Latin America and the Caribbean receive less greenfield investment as economies slow

With Latin America’s economic performance dragged down by the woes of Brazil, its largest economy, and the neighbouring Caribbean countries dangerously reliant on recession-prone sectors, the combined region is suffering a related decline in foreign direct investment that is only compounding its problems.

To make matters worse, the region’s biggest source of FDI seems to be looking elsewhere for opportunities.

Data from fDi Markets, a Financial Times service that tracks cross-border greenfield investment, show yearly declines in FDI from the US into Latin America and the Caribbean between 2013 and 2015. The US remains the top investor into the region, accounting for almost 30 per cent of total capital expenditure.

US investment in the region has fallen each year since 2013 in terms of both project numbers and capex, as the first table shows.

US investment into Latin America and the Caribbean
Year Projects Capex $m* Average capex $m Jobs created* Average jobs Companies investing
Jan-July 2016 215 10,403.7 48.4 42,954 199 174
2015 369 21,067.8 57.1 85,293 231 279
2014 397 23,266.9 58.6 73,990 186 292
2013 460 29,602.9 64.4 93,194 202 331
Total 1,441 84,341.3 58.5 295,431 205 910
 Source: fDi Markets *includes estimates

Mexico and Brazil dominate US investment into the region, with a combined two-thirds share of the total. Yet US investment into the duo fell nearly 8 per cent between 2013 and 2015.

On a positive note, jobs created by US investment recovered during 2015, rising 15 per cent from 2014. The average number of jobs created per project rose to 231, its highest since 2009.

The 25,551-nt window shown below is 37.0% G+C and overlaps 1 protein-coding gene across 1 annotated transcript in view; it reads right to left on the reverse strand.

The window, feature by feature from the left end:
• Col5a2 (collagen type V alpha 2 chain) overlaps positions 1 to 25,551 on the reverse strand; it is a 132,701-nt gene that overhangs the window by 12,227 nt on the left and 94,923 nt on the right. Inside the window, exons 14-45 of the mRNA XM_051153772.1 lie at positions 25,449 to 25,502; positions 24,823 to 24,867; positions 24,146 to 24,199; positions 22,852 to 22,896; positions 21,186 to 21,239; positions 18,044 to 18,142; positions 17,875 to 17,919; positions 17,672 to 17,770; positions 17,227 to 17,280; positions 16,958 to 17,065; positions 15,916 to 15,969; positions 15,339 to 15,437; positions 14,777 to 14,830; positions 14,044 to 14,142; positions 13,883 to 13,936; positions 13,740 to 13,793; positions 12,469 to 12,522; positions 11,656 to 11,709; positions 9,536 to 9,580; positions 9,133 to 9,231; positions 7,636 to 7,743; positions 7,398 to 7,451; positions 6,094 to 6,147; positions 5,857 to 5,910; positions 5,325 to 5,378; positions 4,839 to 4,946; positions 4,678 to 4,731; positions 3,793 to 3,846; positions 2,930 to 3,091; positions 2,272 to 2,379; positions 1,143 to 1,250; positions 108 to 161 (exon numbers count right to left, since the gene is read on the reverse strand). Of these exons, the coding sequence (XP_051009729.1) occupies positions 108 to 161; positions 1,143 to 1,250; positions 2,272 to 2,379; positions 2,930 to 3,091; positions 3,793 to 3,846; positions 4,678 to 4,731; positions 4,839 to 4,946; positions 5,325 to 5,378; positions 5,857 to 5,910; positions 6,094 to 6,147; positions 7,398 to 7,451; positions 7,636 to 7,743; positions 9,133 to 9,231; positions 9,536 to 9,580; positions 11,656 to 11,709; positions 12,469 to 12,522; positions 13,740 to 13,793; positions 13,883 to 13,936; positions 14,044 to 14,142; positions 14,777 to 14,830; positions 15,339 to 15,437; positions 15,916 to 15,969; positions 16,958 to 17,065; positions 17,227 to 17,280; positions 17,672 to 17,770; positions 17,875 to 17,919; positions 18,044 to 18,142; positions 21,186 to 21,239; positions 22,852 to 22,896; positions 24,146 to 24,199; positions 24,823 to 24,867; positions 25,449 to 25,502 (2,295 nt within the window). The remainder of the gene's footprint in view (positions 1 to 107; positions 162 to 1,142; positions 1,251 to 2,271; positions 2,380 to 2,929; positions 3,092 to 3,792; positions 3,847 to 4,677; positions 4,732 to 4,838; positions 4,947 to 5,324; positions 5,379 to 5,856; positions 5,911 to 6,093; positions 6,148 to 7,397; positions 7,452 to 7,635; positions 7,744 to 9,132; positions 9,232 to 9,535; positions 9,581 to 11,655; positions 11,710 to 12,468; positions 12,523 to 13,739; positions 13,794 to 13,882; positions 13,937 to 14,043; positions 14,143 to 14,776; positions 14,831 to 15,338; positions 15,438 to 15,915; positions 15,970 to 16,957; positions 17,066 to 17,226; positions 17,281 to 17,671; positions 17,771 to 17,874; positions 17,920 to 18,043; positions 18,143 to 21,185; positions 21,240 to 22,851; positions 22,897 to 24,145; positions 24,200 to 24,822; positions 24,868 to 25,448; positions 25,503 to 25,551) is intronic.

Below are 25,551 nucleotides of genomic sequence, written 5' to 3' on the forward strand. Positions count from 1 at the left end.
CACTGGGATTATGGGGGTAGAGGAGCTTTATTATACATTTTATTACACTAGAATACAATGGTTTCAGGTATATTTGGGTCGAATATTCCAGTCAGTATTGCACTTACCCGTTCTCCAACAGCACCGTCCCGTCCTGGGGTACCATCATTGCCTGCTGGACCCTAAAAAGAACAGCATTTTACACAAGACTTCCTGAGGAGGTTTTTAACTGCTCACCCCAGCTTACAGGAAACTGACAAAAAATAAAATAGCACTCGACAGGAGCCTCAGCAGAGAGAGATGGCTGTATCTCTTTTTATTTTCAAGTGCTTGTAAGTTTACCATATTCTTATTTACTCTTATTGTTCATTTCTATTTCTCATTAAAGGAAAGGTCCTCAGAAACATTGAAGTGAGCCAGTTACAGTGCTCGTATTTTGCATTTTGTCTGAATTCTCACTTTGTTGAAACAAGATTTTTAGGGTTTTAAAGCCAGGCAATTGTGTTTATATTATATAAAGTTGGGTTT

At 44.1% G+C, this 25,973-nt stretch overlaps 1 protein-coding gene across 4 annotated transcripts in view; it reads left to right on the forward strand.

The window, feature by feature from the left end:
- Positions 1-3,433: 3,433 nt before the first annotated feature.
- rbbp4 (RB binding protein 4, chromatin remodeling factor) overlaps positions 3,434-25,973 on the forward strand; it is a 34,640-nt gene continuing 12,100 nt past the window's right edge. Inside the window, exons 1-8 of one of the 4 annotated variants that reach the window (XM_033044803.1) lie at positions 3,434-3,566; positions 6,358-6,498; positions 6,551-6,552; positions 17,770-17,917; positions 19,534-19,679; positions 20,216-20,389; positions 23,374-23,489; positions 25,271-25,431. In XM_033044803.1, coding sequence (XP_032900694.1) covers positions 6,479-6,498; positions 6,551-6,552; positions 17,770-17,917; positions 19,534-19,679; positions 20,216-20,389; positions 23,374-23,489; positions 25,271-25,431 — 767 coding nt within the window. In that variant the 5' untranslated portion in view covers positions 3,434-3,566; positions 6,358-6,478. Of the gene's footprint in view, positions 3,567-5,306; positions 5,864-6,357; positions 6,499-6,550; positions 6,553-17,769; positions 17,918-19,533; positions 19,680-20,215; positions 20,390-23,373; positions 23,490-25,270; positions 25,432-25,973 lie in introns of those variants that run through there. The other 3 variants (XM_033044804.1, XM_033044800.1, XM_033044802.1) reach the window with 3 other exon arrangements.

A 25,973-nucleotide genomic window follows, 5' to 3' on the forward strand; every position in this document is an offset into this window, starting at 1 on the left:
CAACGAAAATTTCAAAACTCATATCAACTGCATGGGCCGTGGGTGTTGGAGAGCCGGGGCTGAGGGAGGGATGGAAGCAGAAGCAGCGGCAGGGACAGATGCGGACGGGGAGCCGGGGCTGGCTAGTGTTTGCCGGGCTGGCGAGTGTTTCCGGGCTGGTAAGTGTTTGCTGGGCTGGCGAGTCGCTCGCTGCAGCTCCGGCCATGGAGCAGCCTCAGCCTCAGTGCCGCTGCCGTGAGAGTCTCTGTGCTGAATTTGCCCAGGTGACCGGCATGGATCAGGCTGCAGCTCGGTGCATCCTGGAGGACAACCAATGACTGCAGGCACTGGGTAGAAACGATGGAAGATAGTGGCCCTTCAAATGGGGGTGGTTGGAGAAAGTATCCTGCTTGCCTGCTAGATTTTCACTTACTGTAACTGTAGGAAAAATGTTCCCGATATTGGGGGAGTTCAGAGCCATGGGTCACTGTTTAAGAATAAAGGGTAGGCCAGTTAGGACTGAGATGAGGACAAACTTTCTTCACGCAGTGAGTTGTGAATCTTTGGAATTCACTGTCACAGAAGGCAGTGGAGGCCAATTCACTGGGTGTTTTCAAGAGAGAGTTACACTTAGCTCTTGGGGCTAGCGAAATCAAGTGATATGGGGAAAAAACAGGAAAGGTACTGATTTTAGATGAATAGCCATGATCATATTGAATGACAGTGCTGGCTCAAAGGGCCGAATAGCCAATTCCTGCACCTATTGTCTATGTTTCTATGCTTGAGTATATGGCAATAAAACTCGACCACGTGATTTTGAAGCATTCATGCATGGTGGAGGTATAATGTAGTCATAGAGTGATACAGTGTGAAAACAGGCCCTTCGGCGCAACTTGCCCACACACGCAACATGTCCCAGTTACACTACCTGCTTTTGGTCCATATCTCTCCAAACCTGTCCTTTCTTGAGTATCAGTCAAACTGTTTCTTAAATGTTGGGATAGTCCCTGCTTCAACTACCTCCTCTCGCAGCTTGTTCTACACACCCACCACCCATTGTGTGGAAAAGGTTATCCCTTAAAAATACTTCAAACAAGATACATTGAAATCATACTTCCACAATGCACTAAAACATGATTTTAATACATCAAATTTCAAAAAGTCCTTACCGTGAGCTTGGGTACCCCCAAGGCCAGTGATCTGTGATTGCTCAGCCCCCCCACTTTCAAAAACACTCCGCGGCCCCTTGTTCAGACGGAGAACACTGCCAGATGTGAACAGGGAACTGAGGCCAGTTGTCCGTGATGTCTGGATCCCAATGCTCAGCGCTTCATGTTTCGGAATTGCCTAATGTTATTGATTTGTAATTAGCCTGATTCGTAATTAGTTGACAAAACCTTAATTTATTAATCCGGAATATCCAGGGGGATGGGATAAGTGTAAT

This is explained by several high headcount projects in recent years. FDI in customer contact centres, a traditionally job-intensive activity, increased its job creation count to 8,740 in 2015, up more than a fifth on 2014. Mega investments included the creation of 1,900 jobs by Xerox in Jamaica and of 1,500 jobs in Costa Rica by business process outsourcing firm Concentrix.

Since fDi Markets began collecting data in 2003, the software and IT services sector has attracted the biggest share of US greenfield investment in the region in terms of project numbers (13 per cent of projects).

But it fell to third place in 2015, overtaken by the textiles and business services sectors. The coal, oil and natural gas sector topped the capital investment ranking in 2015 despite its low project count, representing $4.1bn of US capex.

Data for 2016 so far suggest the overall downward trend is set to continue, with US businesses investing more in other countries. In January to July 2016, fDi Markets has recorded 215 projects from the US to Latin America, a 9 per cent decrease on the same period in 2015. Capex and job creation have seen decreases of 31 per cent and 23 per cent respectively compared with a year earlier.

In contrast, US greenfield capex into India rose 168 per cent between 2014 and 2015. For the January to July period, 27 more projects from the US to India have been registered in 2016 than in 2015.

The decline in US investment in Latin America and the Caribbean is mirrored by a fall in investment by other countries in the region.

Global investment into Latin America and the Caribbean
Year Projects Capex $m* Average capex Jobs created* Average jobs Companies investing
Jan-July 2016 664 33,999.8 51.2 129,361 194 537
2015 1,267 74,273.9 58.6 275,199 217 971
2014 1,354 92,850.9 68.6 250,970 185 1,018
2013 1,744 164,028.3 94.1 334,601 191 1,250
Total 5,029 365,152.9 72.6 990,131 196 3,159
 Source: fDi Markets *includes estimates

Overall, global greenfield investment in the region fell 55 per cent in terms of capex and 27 per cent in project numbers from 2013 to 2015. Only African investors put more capital into the region in 2015.

Mexico, Brazil and Colombia, the top three destinations, all recorded fewer projects and capital investment in 2015, with the number in Brazil falling a third from 2013.

Chile was a rare bright spot, with capex up 68 per cent over the period.

Economic growth in the region all but ground to a halt in 2014 and contracted 0.1 per cent in 2015 according to the IMF. With growth likely to contract for the second consecutive year in 2016, the run of low investment looks set to continue. But a turnround could be on the cards for 2017, when the IMF expects the region to bounce back to 1.5 per cent economic growth.

James Whitten is a research analyst at fDi Intelligence, an FT data service.

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